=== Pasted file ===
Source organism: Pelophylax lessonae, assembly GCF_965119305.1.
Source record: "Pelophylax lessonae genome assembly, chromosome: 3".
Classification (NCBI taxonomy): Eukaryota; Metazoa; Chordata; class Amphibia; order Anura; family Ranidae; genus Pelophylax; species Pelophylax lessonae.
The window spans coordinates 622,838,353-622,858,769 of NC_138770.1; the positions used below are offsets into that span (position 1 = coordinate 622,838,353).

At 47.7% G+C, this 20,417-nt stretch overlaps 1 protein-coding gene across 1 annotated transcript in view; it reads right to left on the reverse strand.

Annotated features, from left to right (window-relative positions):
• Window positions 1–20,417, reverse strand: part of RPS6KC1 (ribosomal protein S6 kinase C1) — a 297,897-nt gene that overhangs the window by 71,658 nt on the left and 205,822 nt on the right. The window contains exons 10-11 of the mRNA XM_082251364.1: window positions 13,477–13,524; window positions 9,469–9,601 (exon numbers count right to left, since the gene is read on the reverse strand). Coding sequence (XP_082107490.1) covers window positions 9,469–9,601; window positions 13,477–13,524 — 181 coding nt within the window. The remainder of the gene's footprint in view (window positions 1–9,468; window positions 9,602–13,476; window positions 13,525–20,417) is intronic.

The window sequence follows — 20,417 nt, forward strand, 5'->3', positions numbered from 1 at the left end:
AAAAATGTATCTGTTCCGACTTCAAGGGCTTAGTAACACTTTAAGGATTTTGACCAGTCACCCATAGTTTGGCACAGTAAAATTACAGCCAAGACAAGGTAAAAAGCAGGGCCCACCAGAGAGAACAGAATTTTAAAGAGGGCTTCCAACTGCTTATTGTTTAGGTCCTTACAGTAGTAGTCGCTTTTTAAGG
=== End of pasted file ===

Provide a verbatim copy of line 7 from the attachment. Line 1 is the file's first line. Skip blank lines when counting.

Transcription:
• Window positions 1–20,417, reverse strand: part of RPS6KC1 (ribosomal protein S6 kinase C1) — a 297,897-nt gene that overhangs the window by 71,658 nt on the left and 205,822 nt on the right. The window contains exons 10-11 of the mRNA XM_082251364.1: window positions 13,477–13,524; window positions 9,469–9,601 (exon numbers count right to left, since the gene is read on the reverse strand). Coding sequence (XP_082107490.1) covers window positions 9,469–9,601; window positions 13,477–13,524 — 181 coding nt within the window. The remainder of the gene's footprint in view (window positions 1–9,468; window positions 9,602–13,476; window positions 13,525–20,417) is intronic.